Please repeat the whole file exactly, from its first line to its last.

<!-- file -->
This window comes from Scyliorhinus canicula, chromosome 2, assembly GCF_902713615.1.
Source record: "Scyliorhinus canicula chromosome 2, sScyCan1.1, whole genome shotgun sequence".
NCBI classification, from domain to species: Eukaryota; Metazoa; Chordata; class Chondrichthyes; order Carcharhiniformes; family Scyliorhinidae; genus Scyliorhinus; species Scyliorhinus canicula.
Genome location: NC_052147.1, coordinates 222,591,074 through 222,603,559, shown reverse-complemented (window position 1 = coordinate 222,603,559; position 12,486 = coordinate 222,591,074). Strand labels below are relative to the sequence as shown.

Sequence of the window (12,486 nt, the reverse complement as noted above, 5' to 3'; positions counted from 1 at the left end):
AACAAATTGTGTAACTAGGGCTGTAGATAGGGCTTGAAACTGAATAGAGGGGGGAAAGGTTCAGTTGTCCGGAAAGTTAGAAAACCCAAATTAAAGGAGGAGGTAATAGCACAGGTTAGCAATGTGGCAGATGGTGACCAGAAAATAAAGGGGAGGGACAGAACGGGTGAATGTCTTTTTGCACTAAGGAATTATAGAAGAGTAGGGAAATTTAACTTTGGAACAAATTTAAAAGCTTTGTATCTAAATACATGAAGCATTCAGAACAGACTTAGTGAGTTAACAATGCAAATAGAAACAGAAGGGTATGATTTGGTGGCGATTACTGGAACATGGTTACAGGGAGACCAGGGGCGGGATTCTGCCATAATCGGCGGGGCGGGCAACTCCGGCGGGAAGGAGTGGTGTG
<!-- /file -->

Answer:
This window comes from Scyliorhinus canicula, chromosome 2, assembly GCF_902713615.1.
Source record: "Scyliorhinus canicula chromosome 2, sScyCan1.1, whole genome shotgun sequence".
NCBI classification, from domain to species: Eukaryota; Metazoa; Chordata; class Chondrichthyes; order Carcharhiniformes; family Scyliorhinidae; genus Scyliorhinus; species Scyliorhinus canicula.
Genome location: NC_052147.1, coordinates 222,591,074 through 222,603,559, shown reverse-complemented (window position 1 = coordinate 222,603,559; position 12,486 = coordinate 222,591,074). Strand labels below are relative to the sequence as shown.

Sequence of the window (12,486 nt, the reverse complement as noted above, 5' to 3'; positions counted from 1 at the left end):
AACAAATTGTGTAACTAGGGCTGTAGATAGGGCTTGAAACTGAATAGAGGGGGGAAAGGTTCAGTTGTCCGGAAAGTTAGAAAACCCAAATTAAAGGAGGAGGTAATAGCACAGGTTAGCAATGTGGCAGATGGTGACCAGAAAATAAAGGGGAGGGACAGAACGGGTGAATGTCTTTTTGCACTAAGGAATTATAGAAGAGTAGGGAAATTTAACTTTGGAACAAATTTAAAAGCTTTGTATCTAAATACATGAAGCATTCAGAACAGACTTAGTGAGTTAACAATGCAAATAGAAACAGAAGGGTATGATTTGGTGGCGATTACTGGAACATGGTTACAGGGAGACCAGGGGCGGGATTCTGCCATAATCGGCGGGGCGGGCAACTCCGGCGGGAAGGAGTGGTGTG